Wisconsin is listed in the document as the state with the third-highest rate of new cases in the country, with 243 new cases per 100,000 people over the previous week, about 2.6 times greater than the national average. Ahead of Trump’s scheduled rally in Green Bay, the Bellin Health System said Tuesday that its hospital in that city is at 94 percent capacity as covid-19 continues to spike in the community.
“During the intense period of viral surge, large numbers of acutely infected individuals caused exponential growth in infections,” the task force report reads in a section about Wisconsin. “Although young adults are the most affected group currently, spread to other age groups is inevitable.”
The task force report, which is sent to the leaders of all 50 states and D.C., is distributed weekly with specific recommendations for curtailing the spread of the coronavirus, along with progress reports on testing and county-by-county assessments of the prevalence of the virus. The reports are not made public.
The debate over whether Trump should gather large crowds comes as the president faced off against his Democratic rival, Joe Biden, for the first presidential debate, offering sharply different opinions on whether public health recommendations against large crowds are justified.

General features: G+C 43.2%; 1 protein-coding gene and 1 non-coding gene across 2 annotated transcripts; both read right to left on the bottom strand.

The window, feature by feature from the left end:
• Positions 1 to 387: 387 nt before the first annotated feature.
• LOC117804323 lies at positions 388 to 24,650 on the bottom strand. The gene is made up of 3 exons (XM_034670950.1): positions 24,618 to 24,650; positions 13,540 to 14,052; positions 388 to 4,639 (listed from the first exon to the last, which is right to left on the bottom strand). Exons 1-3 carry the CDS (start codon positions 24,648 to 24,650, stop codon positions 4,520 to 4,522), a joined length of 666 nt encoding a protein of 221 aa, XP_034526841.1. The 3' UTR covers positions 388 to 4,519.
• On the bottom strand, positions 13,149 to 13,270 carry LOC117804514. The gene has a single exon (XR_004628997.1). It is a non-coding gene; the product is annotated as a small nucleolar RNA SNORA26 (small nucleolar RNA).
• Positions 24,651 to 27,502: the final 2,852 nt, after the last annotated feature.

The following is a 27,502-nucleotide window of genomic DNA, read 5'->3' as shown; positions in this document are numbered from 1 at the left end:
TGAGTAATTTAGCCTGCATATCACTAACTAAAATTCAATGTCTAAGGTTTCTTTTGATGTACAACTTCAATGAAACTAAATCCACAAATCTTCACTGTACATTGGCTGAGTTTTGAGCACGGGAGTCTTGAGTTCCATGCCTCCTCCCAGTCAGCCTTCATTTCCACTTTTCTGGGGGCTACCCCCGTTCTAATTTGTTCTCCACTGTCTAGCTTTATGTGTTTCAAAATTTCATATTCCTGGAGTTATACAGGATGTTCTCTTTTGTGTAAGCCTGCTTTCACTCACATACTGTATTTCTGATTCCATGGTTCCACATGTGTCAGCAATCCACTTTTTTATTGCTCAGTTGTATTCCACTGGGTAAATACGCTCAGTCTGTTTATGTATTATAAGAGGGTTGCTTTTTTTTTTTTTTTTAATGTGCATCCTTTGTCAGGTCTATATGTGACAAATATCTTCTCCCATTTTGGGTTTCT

During Tuesday’s debate, Trump defended his events as opportunities for his supporters to gather to hear him and claimed that there has been “no negative effect” from his rallies, even though health officials in Tulsa said a spike in covid-19 cases was “likely” sparked by an indoor Trump gathering in June.
The president also said he was “okay with masks” but falsely claimed that scientists are divided over their value. Health experts have said mask-wearing, hand-washing, social distancing and being careful about crowds currently make up the best defense against the virus.
Biden, by contrast, said Trump has been “totally irresponsible” in the way he has handled social distancing and masks, and in holding large rallies.
“Basically he has been a fool on this,” Biden said of Trump.
“If you could get the crowds, you would have done the same thing,” the president responded. “But you can’t. Nobody can.”
In addition to the White House task force’s guidance, local concern has been growing in Wisconsin about Trump’s planned events, which are scheduled for outdoor airplane hangars without universal mask mandates. Gov. Tony Evers (D) said Tuesday in a news briefing that Trump should either cancel the events or require mask-wearing by everyone who attends.
“This virus is real, and it is devastating our communities, and it will continue to do so until we all get on the same team,” Evers said in a press call about the recent spike in the state’s cases.
He told Wisconsin residents that wearing a mask is not a substitute for social distancing or staying at home, and he asked them to cancel family barbecues, play dates or dinner parties, and make all large gatherings virtual.
Ryan Westergaard, the state’s chief medical officer, said Tuesday that Wisconsin is “in a crisis right now,” given the rate of community spread.